According to the old saying, when one door closes, another one opens. Citizen Potawatomi Nation tribal member Tony Morton experienced this when Kasum Contemporary Fine Art in Oklahoma City shut its doors in November 2017. While the storefront was a steady staple in OKC’s ever-changing Plaza District, Morton and his co-owner and spouse Stacey Miller decided to pursue a somewhat different path.

However, Morton and Miller remain visible figures in the district. They live a short walk from their former gallery location on NW 16th Street. Morton said that although the storefront’s closure was somber in one sense, his business opportunities no longer required its existence.

Visitors frequented Kasum Contemporary during its Plaza District tenure. While the gallery’s art and installations were often priced higher than nearby spaces, Kasum became known for its focus on progressive contemporary art.

“Around the middle of last year, we decided that we would transition ourselves away from retail sales and into the service side of the industry. There are so few companies providing art services that we have been able to develop quickly,” Morton said.

As a result, more of the two owners’ time focused on generating revenue outside of the brick-and-mortar location.

“After four years of operation, we were able to grow our patronage substantially outside of the area, but it was still growing at a trickle locally,” he explained. “The vast majority of the sales that we were completing were being done during scheduled appointments, via phone or email in many cases.”

With a bit of humor, Morton added, “Staying open for 70 hours a week was providing a wonderful public service for Oklahoma City but huge burden for the business that wasn’t really benefiting from those open hours.”

Tony Morton completes an art installation for a client in Oklahoma City.

As of now, Kasum Contemporary Fine Art offers two tracks of business. The first is art services.

The Peltier and Vieux descendant is always on the lookout for artists who are either starting out or in the midpoint of their careers. Kasum Contemporary Fine Art helps artists grow by managing non-creative aspects of studio business relative to operations, logistics, communications and marketing. Additional artist support services include evaluating client portfolios, conceptualizing marketing techniques and identifying opportunities to showcase each client’s work to the right audiences and at the right venues.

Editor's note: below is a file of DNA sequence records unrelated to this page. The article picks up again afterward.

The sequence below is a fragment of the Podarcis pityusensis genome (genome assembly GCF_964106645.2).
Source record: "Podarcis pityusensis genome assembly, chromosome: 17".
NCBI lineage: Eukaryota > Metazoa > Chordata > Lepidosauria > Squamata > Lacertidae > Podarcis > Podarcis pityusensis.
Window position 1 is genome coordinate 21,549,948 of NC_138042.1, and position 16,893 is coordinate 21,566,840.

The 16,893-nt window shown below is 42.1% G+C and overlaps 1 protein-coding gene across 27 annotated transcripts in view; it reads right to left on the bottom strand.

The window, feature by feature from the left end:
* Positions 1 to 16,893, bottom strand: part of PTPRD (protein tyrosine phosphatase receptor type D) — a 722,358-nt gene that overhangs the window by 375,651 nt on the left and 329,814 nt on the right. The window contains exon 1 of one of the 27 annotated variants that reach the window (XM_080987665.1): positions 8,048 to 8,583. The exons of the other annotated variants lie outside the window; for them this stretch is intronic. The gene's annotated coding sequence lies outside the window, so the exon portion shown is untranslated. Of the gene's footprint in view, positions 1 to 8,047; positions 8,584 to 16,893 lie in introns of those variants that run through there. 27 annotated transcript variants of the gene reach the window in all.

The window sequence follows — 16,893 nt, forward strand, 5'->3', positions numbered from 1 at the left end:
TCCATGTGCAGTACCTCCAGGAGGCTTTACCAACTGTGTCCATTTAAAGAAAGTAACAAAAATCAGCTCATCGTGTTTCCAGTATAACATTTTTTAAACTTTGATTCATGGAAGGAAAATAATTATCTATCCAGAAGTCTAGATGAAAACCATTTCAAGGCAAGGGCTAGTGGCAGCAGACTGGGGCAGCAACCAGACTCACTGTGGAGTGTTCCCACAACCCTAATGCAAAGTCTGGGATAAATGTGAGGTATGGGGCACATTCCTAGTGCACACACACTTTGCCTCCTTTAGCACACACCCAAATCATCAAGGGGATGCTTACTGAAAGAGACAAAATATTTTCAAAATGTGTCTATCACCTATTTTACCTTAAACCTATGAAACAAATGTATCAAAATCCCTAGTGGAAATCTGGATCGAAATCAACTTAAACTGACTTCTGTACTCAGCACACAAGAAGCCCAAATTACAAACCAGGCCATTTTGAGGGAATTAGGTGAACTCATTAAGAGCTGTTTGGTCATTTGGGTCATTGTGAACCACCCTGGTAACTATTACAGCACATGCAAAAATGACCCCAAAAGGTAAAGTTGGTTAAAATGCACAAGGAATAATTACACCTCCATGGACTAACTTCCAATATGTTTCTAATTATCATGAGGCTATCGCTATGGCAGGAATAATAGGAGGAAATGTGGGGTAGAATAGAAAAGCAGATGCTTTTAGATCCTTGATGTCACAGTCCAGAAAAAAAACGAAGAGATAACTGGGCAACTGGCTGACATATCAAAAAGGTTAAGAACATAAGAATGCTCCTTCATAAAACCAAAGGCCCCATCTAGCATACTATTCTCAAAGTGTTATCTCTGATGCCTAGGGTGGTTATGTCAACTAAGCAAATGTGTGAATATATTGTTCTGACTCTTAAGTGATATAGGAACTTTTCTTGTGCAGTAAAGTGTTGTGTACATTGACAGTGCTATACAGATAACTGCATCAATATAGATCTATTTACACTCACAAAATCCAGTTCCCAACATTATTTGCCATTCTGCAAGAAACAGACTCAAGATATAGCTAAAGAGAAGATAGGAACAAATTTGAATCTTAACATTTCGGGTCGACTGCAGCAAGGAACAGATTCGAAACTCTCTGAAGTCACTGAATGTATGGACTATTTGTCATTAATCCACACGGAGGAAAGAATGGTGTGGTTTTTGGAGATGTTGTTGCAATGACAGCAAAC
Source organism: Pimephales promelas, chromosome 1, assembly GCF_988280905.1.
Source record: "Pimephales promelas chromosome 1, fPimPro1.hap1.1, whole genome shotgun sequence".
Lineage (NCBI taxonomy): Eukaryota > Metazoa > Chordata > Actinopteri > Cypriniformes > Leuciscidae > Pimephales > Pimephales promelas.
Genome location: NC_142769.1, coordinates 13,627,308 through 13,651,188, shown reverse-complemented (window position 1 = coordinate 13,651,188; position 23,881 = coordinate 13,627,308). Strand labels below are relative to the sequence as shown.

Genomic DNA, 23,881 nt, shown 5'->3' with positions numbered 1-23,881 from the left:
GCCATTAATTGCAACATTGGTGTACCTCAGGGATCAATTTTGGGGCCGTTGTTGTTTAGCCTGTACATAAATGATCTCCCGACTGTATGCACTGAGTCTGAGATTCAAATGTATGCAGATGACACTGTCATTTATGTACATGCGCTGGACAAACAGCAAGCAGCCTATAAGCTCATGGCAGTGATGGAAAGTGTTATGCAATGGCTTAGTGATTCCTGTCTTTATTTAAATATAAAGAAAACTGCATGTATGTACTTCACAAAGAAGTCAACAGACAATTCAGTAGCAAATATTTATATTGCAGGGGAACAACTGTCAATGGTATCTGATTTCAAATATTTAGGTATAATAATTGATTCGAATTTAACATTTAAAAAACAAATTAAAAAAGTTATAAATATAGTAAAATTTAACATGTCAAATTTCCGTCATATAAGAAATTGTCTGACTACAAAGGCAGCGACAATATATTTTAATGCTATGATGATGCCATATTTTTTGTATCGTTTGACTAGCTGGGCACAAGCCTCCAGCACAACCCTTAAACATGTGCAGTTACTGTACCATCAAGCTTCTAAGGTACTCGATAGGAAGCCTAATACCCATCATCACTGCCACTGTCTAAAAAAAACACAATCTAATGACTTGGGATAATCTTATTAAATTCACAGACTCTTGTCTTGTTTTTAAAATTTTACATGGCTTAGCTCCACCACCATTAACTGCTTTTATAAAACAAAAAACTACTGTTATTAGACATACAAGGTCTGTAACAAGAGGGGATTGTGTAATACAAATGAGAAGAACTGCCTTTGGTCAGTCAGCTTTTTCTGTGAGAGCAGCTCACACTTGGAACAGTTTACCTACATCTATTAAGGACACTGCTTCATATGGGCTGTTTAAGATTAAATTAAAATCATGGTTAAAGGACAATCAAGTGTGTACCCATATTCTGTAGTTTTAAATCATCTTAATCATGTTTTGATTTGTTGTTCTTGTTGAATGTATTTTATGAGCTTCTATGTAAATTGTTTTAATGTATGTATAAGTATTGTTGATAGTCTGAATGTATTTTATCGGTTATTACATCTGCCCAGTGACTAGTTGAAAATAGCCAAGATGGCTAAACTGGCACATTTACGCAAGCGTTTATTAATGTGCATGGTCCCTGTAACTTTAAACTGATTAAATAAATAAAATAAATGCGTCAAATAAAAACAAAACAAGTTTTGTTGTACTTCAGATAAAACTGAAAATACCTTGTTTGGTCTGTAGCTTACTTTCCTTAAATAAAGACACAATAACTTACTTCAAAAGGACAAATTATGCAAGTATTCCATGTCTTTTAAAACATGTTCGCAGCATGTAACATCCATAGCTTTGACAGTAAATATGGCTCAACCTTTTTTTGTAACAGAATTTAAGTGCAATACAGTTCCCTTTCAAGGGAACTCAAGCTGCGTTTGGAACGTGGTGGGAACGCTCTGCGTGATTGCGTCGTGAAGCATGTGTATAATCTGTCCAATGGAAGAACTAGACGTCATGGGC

Kasum also specializes in logistics and exhibition planning for artists, museums and corporations. When it comes to staging, moving or maintaining a collection valued in the thousands or hundreds of thousands of dollars, Kasum’s expert care and knowledge ensure safe handling and proper display.

The second track of Kasum Contemporary Fine Art’s new direction is one in which Morton is very excited to expand upon. A specialty service he and Miller developed during their time as owners of the art gallery was that of a finder of art, and often times, large-scale art installations for clients wanting to decorate their homes or offices. Using those skills, Morton and Miller began working on substantial public and private art installation projects as well.

“Businesses have become more sophisticated in how they look at designing their offices and work spaces,” Morton explained. “It’s not just setting cubicles up and putting pictures on the wall. It’s about having an identity and providing an environment that employees and visitors want to be in.”

The increased focus in Oklahoma and the surrounding region on incorporating art in public spaces inspired Morton. Over the last decade, murals painted on buildings and large sculptures have become increasingly common. According to Morton, over the last two years, art screen wall projects — like those that wrap unsightly outdoor equipment like generators — contributed more than half a million dollars to Oklahoma City.

“Public art also applies to a great many things that people might not identify as art, but it’s art,” Morton explained.

He cited one of the city’s most visible symbols, the Skydance Bridge over Interstate 40, as a prime example.

“If you ask people what bridges they could remember driving under in Oklahoma City, it would be at the top of everyone’s list because it’s an artwork that creates a sense of place and reflects its community,” he said. “In order to make that possible, all the city did was allocate a small portion of the overall budget for artistic and design implementation on the project. It turns out it was worth substantially more than what they invested. The return on brand value and tourism alone made it completely worthwhile.”

Kasum now focuses on encouraging and consulting with interested private, nonprofit and municipal organizations on how to implement art and design in the manner which best befits the entities’ needs.

“A lot comes together to improve or make a great public space,” he said. “We work with whoever — a city, a neighborhood — to get these projects from inception to implementation and completion.”

Morton said the key to making such ventures successful includes fostering a collaborative spirit with all involved parties. Each project’s success depends on creating a place where people want to be. If the art does not reflect the community’s heritage and values, there is no audience to champion its continued existence.

“I’m looking for opportunities in the seven-state area where I may be able to find public opportunities to work with tribal nations on implementing the arts,” Morton said.

He’s hopeful the combination of art knowledge and design concepts, along with an awareness of the importance of tribal culture and heritage as a Citizen Potawatomi, can bear fruit.

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